Keywords: Financial crisis, Banks, Financial regulation, Monetary policy, Fiscal policy, Currency wars
    JEL: G20 G28 E58
    Date: 2011
  17. By: Barbara Annicchiarico (Faculty of Economics, University of Rome "Tor Vergata"); Alessandra Pelloni (Faculty of Economics, University of Rome "Tor Vergata"); Lorenza Rossi (University of Pavia)
    Abstract: We introduce endogenous growth in an otherwise standard NK model with staggered prices and wages. Some results follow: (i) monetary volatility negatively affects long-run growth; (ii) the relation between nominal volatility and growth depends on the persistence of the nominal shocks and on the Taylor rule considered; (iii) a Taylor rule with smoothing increases the negative effect of nominal volatility on mean growth.
    Keywords: Growth, volatility, business cycle, monetary policy
    JEL: E32 E52 O42
    Date: 2011–03–08
  18. By: Carstensen, Kai; Schenkelberg, Heike
    Abstract: This paper evaluates the predictions of different price setting theories using a new dataset constructed from a large panel of business surveys of German retail firms over the period 1970-2010. The dataset contains firm-specific information on both price realizations and expectations. Aggregating the price data we find clear evidence in favor of state-dependence; for periods of relatively high and volatile inflation not only the size of price changes (intensive margin) but also the fraction of price adjustment (extensive margin) is important for aggregate inflation dynamics. Moreover, at the business cycle frequency, variations in the extensive margin explain a large fraction of inflation variability even for moderate inflation periods. This holds both for price realizations and expectations suggesting a role for state-dependent sticky plan models. Moreover, results from a structural sign-restriction VAR model show that the extensive margin reacts significantly to a monetary policy shock and is more important for the response of overall inflation than the intensive margin conditional on the shock. These findings confirm the validity of state-dependent pricing models that stress the importance of the extensive margin - even for low inflation periods.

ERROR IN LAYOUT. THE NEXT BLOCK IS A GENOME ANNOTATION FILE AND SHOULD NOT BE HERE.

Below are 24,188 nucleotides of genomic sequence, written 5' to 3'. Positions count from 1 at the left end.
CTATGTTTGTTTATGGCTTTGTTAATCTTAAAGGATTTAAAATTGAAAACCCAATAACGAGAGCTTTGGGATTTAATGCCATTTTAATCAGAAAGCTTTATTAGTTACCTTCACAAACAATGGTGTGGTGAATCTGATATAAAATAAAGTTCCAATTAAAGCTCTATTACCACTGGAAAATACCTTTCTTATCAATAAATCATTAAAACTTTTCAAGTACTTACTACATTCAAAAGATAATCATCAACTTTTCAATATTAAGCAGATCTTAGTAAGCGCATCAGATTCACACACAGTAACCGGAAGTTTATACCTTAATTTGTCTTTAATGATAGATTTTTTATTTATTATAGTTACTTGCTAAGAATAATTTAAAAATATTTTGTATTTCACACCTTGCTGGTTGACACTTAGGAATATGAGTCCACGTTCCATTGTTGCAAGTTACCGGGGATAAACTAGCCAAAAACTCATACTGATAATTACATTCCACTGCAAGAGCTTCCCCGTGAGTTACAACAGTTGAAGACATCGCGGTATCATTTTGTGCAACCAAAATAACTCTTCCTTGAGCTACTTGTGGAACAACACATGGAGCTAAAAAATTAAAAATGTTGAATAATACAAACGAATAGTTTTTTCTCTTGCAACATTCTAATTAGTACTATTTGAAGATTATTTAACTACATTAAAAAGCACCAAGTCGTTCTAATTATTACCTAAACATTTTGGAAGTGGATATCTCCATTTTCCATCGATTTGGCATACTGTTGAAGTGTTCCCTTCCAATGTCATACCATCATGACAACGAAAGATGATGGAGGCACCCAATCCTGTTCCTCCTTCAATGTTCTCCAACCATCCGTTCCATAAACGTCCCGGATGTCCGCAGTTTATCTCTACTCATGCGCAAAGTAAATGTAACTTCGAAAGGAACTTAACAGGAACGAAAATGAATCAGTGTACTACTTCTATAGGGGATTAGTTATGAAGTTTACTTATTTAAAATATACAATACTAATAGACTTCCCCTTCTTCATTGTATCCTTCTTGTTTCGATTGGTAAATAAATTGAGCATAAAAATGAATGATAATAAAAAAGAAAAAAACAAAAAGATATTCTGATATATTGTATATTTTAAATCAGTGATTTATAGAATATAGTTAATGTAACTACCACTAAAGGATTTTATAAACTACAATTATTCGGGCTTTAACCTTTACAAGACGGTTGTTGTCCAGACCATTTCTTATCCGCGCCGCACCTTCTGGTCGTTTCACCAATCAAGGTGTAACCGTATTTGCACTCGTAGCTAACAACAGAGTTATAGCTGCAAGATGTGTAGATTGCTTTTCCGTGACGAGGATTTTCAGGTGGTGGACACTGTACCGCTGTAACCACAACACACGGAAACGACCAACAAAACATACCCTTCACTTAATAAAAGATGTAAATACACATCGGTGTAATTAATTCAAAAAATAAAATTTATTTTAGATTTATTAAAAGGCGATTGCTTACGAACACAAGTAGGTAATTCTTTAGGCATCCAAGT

Keywords: Price setting behavior; time dependent pricing; state dependent pricing; monetary policy transmission
    JEL: E31 E32 E50
    Date: 2011–03–07